Stories on Latin American corruption, extrajudicial killings in the Philippines, and state capture in South Africa won the eighth Global Shining Light Awards, announced tonight at the Global Investigative Journalism Conference in Hamburg, Germany. The prize honors investigative journalism conducted in developing or transitioning countries, done under threat, duress, or in the direst of conditions.
The awards drew from a record 291 entries from around the world, featuring stories that were published or broadcast between January 1, 2017 and December 31, 2018.
The winners were chosen from a dozen extraordinary finalists. Given the large number and diversity of entries, GIJN for the first time split the awards into large outlets (with 10 or more staff) and small outlets (with less than 10 staff).
In the small outlets category, the judges awarded first place to “Car Wash”/“White Collars” (“Lava Jato”/“Lava Juez”), by Peru’s IDL-Reporteros. This series of investigations delved into the complex transnational corruption networked dubbed “Operation Car Wash” as well as corruption in Peru’s courts.
In the large outlets category, two investigations were awarded first place: “Murder in Manila,” by Rappler, on extrajudicial killings in the Phillipines’ drug war; and “#GuptaLeaks,” by multiple outlets (see details below), on how the Gupta family “captured” the South African state.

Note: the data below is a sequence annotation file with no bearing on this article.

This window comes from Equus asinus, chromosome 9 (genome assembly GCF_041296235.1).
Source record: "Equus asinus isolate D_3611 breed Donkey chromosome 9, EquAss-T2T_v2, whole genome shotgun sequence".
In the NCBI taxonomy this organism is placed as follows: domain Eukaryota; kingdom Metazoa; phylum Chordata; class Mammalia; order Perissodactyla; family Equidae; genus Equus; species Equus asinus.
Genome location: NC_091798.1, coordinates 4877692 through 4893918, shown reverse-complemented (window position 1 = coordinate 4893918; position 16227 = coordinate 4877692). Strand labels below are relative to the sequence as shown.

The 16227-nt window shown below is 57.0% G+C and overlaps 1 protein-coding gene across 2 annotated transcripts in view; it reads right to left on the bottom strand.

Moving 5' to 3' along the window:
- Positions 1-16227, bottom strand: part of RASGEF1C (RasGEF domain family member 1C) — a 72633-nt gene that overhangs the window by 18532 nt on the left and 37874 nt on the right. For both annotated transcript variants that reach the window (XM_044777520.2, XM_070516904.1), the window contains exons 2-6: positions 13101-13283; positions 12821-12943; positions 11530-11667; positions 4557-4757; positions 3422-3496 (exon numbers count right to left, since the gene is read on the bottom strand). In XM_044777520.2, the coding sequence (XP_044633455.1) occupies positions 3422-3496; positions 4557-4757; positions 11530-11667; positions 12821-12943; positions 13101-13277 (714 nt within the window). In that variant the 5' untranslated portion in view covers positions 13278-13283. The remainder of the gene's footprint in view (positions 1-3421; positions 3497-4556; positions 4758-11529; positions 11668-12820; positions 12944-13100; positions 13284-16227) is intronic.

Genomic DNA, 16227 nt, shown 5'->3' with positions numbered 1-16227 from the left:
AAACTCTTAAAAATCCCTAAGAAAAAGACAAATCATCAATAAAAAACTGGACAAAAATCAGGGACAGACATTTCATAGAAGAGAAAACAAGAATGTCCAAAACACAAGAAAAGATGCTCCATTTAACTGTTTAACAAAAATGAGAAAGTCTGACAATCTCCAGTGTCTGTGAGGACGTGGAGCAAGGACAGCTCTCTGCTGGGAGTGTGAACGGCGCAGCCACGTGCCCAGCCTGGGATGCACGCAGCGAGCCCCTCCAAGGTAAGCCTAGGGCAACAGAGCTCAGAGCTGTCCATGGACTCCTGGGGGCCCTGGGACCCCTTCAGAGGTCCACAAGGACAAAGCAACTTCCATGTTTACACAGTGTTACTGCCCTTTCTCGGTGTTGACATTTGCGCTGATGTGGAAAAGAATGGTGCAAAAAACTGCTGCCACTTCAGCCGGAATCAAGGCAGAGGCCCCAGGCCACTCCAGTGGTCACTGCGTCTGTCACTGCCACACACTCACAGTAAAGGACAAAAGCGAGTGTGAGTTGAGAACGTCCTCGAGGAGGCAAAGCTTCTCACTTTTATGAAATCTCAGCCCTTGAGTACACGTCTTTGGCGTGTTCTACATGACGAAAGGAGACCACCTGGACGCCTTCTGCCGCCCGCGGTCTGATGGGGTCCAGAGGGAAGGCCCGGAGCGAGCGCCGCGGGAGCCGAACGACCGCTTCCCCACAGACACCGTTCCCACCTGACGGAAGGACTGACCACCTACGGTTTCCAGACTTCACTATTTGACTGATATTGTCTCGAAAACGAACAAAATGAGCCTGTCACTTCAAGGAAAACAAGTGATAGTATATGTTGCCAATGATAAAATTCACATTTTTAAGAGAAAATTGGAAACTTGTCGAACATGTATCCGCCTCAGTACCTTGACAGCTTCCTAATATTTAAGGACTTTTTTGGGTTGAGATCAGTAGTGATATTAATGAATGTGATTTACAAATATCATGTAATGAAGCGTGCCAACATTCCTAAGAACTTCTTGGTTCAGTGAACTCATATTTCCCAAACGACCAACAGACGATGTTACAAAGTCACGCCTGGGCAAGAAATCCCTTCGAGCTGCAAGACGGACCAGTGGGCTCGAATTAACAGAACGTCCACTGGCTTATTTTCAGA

In addition, the judges honored two other projects with citations of excellence. In the small outlets category, this certificate went to “The Profiteers,” a documentary series by Kenya’s Africa Uncensored about how South Sudan’s elite plundered their nation. In the large outlets category, this certificate went to “The Azerbaijani Laundromat,” a cross-border investigation into a massive money-laundering operation, produced by the Organized Crime and Corruption Reporting Project in collaboration with numerous international outlets.
“The judges were impressed with the tenacity, courage, skill, and integrity demonstrated by this year’s winners of the Global Shining Light Award,” said Sheila Coronel, Academic Affairs Dean of the Columbia University Graduate School of Journalism, who was one of the judges. “They are living proof that investigative reporting can hold the powerful to account even in places where impunity and abuse of power reign. We salute these journalists — they are shining examples of what rigorous investigative reporting can achieve even in the most trying of times.”
In the Small Outlets Category:
Team: For the “Car Wash” series: Gustavo Gorriti, Romina Mella, Hernán P. Floríndez, Rosa Laura, Margot Desautez. For “White Collars” series: Gustavo Gorriti, Romina Mella, Hernán P. Floríndez, Rosa Laura, Margot Desautez, Patricia Mayorga, Cruz Silva, Luis Miguel Purizaga.
Peru’s IDL-Reporteros was one of the first media outlets to report on the bribes of Brazilian construction company Odebrecht and its complex corruption network — dubbed by prosecutors as “Operation Lava Jato” (Operation Car Wash in Portuguese) — that reached many other countries in Latin America, implicating presidents and other top government officials and politicians. As IDL-Reporteros doggedly continued reporting the case, their journalists uncovered another major story: corruption at the highest levels of Peru’s courts. Their “White Collars” series has prompted the state to make structural reforms to the justice system.